Wednesday, July 4, 2012

Special lecture: Koch

Wednesday, July 4 2012 18:00-19:00 @ Dome theatre

Special lecture: "Studying the Murine Mind using Large Scale Observatories"

Christof Koch (Caltech)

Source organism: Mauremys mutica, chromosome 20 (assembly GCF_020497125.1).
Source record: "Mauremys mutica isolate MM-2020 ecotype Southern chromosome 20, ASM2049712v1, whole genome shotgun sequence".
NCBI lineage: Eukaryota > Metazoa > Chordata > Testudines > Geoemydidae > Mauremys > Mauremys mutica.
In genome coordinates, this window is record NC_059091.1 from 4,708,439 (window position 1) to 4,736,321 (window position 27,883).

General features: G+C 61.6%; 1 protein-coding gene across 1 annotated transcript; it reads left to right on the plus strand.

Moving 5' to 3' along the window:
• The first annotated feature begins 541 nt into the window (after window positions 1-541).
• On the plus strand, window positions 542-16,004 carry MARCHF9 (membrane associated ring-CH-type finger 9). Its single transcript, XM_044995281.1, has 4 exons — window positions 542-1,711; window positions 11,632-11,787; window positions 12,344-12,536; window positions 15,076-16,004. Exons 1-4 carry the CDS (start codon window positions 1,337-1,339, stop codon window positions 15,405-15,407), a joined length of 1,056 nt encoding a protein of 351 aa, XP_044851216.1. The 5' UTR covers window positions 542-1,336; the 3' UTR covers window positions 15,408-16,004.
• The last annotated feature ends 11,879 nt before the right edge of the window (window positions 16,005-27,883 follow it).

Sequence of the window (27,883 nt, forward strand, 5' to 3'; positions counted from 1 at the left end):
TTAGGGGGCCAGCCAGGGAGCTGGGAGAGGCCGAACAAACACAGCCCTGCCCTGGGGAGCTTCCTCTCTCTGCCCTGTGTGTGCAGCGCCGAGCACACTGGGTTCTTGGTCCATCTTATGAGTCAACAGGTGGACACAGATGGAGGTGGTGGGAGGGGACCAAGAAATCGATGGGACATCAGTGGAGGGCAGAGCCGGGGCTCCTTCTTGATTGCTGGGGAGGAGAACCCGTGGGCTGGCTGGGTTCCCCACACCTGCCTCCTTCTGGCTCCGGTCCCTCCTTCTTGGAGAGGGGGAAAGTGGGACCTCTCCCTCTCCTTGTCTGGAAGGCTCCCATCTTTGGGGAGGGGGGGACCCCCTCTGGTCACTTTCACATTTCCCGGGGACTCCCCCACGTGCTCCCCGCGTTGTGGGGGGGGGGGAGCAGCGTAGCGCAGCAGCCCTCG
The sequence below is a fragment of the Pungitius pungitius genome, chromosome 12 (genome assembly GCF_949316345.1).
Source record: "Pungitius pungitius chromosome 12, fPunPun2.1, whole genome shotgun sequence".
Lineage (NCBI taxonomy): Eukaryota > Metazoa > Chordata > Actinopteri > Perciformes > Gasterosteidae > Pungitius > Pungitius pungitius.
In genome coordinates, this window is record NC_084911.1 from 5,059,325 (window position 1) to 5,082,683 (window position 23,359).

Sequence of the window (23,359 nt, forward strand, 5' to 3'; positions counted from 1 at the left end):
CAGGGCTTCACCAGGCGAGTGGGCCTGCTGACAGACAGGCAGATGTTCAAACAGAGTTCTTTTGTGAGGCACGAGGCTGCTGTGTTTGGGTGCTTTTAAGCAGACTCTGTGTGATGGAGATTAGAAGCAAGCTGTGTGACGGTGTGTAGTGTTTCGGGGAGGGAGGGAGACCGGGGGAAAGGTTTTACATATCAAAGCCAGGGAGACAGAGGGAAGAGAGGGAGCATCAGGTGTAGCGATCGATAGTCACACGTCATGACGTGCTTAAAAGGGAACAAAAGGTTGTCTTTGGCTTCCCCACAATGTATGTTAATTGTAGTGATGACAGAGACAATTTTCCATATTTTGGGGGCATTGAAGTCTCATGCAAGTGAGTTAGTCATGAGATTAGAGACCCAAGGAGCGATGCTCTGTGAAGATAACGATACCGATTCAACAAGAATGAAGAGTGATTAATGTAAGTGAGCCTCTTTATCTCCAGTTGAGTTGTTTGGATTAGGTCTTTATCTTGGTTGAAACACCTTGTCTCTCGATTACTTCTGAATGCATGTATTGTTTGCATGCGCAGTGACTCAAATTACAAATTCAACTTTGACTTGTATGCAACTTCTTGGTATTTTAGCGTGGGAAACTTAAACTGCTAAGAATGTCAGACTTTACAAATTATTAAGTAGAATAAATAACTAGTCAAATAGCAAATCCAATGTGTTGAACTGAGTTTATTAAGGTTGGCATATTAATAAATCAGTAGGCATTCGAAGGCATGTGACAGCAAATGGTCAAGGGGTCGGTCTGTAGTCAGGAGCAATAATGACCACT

Mice are a promising model system for studying the neuronal correlates of consciousness. Their brain structure is similar to that of the human, they display complex behavior, their underlying neuronal responses can be measured using optics and silicon probes at cellular level of resolution and the underlying neuronal networks can be modeled. In contrast to the blunt and edentate tools available to probe the human brain, optogenetics allows scientists to delicately, transiently, and reversibly control defined events in defined cell types at defined times in mice with millisecond resolution. That is, unlike the vast majority of human studies, experiments in mice move from correlation to causation, from observing that this circuit is activated whenever the subject is perceiving something to inferring that this circuit is necessary for a particular behavior or a conscious perception. I shall report on the ten year, large-scale (several hundred scientists and engineers) and high throughput efforts to build brain observatories to understand the mouse visual system that are ongoing at the Allen Institute.

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